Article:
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As the nature of my subject confines me to those parts of the Apocalypse which treat of the 1260 years of the great Apostacy, I shall pass over in silence the contents of the six first seals, and commence my observations from the last seal which comprehends all the seven trumpets.
And, when he had opened the seventh seal, “ there was silence in heaven about the space of “ half an hour. And I saw the seven angels
which stood before God; and to them were
given seven trumpets. And another angel came “ and stood at the altar, having a golden censer: .6s and there was given unto him much incense, “ that he should offer it with the prayers of all “ saints upon the golden altar which was before " the throne. And the smoke of the incense, " which came with the prayers of the saints, as
" cended up before God out of the angel's hand. " And the angel took the censer, and filled it with “ fire of the altar, and cast it into the earth : and " there were voices, and thunderings, and light“ nings, and an earthquake.”
The prophet had already, under the sixth seal, predicted the conversion of the Roman empire to Christianity in the days of Constantine, the downfall of paganism, and the tranquillity which the Church enjoyed for a season after her manifold troubles and persecutions *. The opening of the seventh seal is the prelude to the disturbing of that tranquillity, the harbinger of the downfall of the Western empire, the herald of the revealing of the man of sin. The year 313 was marked by the famous edict of Constantine in favour of Christianity: in this year therefore the tranquillity of the Church commenced. No great length of time however elapsed before the peace of the Empire began to be broken by the incursions of the northern barbarians about the years 321 and 323. At this period I conceive the seventh seal to have been opened, and the silence of half an hour or rather of half a season to have commenced *. As the seventh seal introduces those first incursions of the Goths that took place after the beginning of the Church's tranquillity, incursions which were easily repelled by the yet vigorous government of the Empire ; so the silence seems to denote the state of mute and anxious expectation in which the Church anticipated, as it were, from various less important invasions, the grand irruption of the Gothic monarch Alaric and his associates under the first trumpet. The period then of the half season describes the affairs of the Church and the Empire from about the year 323 to the year 395.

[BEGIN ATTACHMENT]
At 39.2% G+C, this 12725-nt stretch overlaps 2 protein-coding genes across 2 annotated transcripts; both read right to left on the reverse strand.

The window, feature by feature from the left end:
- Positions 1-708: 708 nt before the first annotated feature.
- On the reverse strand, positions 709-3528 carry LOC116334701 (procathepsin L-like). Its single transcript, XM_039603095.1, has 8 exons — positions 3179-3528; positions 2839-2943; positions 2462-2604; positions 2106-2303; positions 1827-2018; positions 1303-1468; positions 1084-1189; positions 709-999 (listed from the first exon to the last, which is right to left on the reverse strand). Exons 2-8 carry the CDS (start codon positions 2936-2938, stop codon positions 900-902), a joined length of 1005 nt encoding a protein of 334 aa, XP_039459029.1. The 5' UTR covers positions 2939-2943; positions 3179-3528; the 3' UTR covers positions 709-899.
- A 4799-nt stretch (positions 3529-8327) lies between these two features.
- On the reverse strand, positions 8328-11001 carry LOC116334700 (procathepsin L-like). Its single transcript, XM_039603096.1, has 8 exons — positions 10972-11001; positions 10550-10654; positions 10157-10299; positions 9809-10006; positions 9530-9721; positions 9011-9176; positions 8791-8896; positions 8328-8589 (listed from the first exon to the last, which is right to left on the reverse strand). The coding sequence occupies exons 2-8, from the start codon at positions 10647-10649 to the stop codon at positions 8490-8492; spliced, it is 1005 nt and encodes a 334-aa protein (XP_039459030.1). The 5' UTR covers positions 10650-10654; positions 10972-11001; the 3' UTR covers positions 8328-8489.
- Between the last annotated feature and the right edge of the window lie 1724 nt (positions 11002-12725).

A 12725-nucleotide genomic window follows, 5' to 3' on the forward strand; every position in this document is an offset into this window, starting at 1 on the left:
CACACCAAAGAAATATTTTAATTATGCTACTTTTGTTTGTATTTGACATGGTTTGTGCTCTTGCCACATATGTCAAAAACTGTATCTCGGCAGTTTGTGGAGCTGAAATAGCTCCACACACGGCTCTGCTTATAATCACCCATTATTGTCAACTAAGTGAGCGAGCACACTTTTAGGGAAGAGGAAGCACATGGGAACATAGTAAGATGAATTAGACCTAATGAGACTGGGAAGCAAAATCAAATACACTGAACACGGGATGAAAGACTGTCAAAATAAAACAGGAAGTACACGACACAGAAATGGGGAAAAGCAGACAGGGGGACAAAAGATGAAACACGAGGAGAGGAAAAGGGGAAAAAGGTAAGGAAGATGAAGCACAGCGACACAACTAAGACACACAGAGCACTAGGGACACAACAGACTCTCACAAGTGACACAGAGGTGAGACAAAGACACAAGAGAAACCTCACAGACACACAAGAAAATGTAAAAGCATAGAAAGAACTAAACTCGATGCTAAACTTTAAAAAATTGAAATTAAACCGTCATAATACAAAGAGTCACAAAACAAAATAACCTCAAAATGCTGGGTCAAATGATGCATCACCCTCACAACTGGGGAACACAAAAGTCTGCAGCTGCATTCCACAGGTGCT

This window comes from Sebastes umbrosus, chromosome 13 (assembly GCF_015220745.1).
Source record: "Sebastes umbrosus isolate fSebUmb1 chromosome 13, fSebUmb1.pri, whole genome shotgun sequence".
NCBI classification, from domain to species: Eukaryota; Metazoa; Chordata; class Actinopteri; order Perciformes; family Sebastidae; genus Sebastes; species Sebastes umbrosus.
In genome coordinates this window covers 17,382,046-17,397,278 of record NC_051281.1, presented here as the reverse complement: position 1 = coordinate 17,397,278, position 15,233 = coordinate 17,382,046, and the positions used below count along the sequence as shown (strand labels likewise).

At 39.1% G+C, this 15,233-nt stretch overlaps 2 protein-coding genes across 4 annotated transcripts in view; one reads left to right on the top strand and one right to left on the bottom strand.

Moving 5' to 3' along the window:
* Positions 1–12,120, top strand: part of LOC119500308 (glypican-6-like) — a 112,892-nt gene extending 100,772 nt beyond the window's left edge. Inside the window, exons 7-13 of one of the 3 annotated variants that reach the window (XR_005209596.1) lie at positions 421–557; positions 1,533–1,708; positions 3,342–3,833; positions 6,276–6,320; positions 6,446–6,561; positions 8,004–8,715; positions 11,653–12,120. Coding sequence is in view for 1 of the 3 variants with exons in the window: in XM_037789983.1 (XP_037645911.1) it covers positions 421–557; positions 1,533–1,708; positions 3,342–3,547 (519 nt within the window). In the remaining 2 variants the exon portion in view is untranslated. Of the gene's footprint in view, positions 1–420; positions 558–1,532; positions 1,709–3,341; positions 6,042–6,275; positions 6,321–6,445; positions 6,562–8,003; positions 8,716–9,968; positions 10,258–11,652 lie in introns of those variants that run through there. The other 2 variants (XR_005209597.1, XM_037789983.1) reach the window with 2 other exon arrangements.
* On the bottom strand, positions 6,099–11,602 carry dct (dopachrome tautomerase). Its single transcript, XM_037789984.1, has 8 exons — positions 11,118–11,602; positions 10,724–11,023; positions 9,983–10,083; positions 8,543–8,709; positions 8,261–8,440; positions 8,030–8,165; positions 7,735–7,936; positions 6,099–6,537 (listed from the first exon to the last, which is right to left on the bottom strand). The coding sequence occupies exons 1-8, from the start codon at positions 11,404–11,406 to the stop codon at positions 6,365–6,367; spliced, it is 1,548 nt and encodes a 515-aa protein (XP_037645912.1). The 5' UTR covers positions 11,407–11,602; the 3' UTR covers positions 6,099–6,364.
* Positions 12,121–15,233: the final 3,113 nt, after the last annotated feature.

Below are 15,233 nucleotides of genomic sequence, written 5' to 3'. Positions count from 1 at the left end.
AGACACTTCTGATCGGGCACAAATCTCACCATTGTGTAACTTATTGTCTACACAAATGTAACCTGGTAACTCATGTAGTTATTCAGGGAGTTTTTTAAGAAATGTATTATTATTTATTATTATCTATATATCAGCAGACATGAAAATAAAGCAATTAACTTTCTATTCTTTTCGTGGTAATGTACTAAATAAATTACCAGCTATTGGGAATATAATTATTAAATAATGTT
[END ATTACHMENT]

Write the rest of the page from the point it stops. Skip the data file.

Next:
* Rev. vi. 12-17. vii. 1-17. See Bp. Newton's Dissert. in loc. I cannot but think, however, that his Lordship extends the season of tranquillity, predicted in the seventh chapter, much too far, in supposing it to reach from the reign of Constantine to the death of Theodosius, when the first trumpet began to sound. Such an opinion neither accords with facts, nor with the tenor of the prophecy. If we advert to facts, we shall find, that the peace of the Church began to be disturbed even during the life of Constantine by the heresy of Arius, and afterwards ly t'e Apostasy of Julian. If we advert to the prophecy, we shall find that the scheme in question makes the tranquillity of the sixth seal synchronize for the most part with the silence introduced by the opening of the seventh seal. Now, since the tranquillity is placed under the sixth seal, it is reasonable to suppose that it is considered as terminating, when the seventh seul is opened, which introduces no scenes of peace, but a mute and anxious expectation of the calamities soon about to fall upon the Roman empire under the trumpets. History shews, that this supposition is just; for we can scarcely consider that as a period of much tranquillity to the Church which was at once disturbed by the quarrels of the Consubstantialists and the Arians, the malignity of Julian, and the perpetual incursions of the Goths,